This book was first published in 1975. Food protein can be produced in many different ways. Some sources, e.g. products from domestic animals, are so well known that they need only brief mention in a book such as this. Others necessitate the use of sophisticated technology; their merits and potentialities are discussed at sufficient length to allow their world role to be assessed and to illustrate the directions in which research is needed. Special attention is given to sources from which food protein could be made by simple techniques in regions where protein deficiency is acute. The methods discussed include mechanical extraction, biological modification, and biological conversion. The final section discusses quality control and the acceptability of novel foods.
|Publisher:||Cambridge University Press|
|Series:||International Biological Programme Synthesis Series , #4|
|Product dimensions:||5.90(w) x 8.90(h) x 0.80(d)|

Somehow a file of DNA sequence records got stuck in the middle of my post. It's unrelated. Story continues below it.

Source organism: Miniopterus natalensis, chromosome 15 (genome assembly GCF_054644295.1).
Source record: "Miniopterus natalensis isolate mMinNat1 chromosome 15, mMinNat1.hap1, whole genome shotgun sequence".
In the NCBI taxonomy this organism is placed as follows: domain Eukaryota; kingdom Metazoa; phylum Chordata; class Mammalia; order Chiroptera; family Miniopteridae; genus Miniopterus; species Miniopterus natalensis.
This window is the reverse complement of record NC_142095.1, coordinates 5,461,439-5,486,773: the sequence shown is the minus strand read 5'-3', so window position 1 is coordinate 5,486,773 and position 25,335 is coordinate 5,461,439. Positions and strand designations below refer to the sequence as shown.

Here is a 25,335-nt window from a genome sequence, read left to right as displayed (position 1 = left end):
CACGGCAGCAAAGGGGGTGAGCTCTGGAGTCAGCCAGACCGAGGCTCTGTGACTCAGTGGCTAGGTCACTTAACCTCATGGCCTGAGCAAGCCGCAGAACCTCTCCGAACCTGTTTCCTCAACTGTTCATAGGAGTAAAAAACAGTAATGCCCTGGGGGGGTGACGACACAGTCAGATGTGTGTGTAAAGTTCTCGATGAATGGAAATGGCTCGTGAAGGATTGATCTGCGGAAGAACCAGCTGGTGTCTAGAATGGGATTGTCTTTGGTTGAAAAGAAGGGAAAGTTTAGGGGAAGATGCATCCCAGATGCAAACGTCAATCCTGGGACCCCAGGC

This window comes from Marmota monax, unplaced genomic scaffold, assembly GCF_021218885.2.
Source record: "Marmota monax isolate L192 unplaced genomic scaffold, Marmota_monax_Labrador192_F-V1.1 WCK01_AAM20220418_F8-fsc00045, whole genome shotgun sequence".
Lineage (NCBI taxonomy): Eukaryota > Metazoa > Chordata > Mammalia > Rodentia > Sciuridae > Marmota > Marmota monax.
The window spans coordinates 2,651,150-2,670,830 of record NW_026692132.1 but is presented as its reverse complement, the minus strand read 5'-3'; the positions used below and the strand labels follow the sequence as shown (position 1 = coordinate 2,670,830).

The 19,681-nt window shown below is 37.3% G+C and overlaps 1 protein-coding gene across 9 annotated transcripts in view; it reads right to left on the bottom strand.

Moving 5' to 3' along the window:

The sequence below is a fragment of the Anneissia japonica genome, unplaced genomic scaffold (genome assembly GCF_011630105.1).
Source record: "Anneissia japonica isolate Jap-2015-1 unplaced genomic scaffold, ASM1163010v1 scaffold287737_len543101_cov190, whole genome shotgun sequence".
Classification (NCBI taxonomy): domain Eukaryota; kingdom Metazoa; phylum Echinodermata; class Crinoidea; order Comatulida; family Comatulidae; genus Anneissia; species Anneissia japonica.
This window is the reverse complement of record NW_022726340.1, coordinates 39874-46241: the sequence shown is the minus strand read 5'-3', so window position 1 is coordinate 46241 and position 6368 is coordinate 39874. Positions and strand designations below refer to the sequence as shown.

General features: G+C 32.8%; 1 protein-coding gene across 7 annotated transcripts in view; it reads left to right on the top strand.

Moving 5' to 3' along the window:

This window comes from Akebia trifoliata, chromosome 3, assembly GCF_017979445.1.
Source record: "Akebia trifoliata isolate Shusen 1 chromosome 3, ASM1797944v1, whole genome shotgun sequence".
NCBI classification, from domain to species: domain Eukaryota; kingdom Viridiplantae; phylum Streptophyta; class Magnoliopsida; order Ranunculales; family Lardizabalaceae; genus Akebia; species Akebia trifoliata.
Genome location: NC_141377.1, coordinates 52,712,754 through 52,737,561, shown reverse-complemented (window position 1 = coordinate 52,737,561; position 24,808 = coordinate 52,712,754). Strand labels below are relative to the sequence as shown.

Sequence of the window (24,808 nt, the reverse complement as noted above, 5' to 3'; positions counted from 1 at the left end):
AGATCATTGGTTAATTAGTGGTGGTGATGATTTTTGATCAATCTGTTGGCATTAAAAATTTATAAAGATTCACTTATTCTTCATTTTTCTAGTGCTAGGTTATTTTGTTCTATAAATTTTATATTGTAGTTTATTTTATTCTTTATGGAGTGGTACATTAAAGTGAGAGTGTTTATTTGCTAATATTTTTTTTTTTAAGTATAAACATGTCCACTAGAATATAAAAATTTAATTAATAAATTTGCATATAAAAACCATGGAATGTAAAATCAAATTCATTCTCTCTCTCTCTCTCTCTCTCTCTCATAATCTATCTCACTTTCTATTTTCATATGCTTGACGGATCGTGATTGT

Table of ContentsList of contributors; Preface; Part I. Sources Edible after Minimal Processing: 1. Protein-rich cereal seeds A. K. Kaul; 2. Varietal improvement of seed legumes in India L. M. Jeswani; 3. Minor food seeds D. A. V. Dendy, Bernice Emmett and O. L. Oke; 4. Vegetables F. W. Shepherd; 5. The Spirulina algae N. W. Pirie; 6. Green micro-algae H. Tamiya; Part II. Concentrates Made by Mechanical Extraction: 7. Protein products from coconuts D. A. Dendy; 8. Soybeans: processing and products S. J. Circle and A. K. Smith; 9. Rapeseed and other crucifers R. Ohlson and R. Sepp; 10. Sunflower, safflower, sesame and castor protein Antoinette A. Betschart, C. K. Lyon and G. O. Kohler; 11. Groundnut O. L. Oke, R. H. Smith and A. A. Woodham; 12. Broad bean A. Hagberg and J. Sjödin; 13. Concentrates by wet and dry processing of cereals R. M. Saunders and G. O. Kohler; 14. Leaf protein N. W. Pirie; 15. Industrial production of leaf protein in the USA G. O. Kohler and E. M. Bickoff; Part III. Concentrates Made by Biological Conversion: 16. Protein from non-domesticated herbivores K. L. Blaxter; 17. The use of non-protein nitrogen by ruminants T. R. Preston; 18. Non-protein nitrogen in pig nutrition R. Braude; 19. The domestic non-ruminant animal as consumer and provider of protein A. A. Woodham; 20. The conversion of animal products such as wool and feathers into food F. B. Shorland; 21. Increasing the direct consumption of fish G. H. O. Burgess; 22. Funghi W. E. Trevelyan; 23. Yeasts grown on hydrocarbons C. A. Shacklady; 24. Variation in the composition of bacteria and yeast and its significance to single-cell protein production C. L. Clooney and S. R. Tannenbaum; Part IV. The Use of Novel Foods: 25. Quality standards, safety and legislation F. Aylward; 26. Acceptance of novel foods by the consumer R. P. Devadas; Index.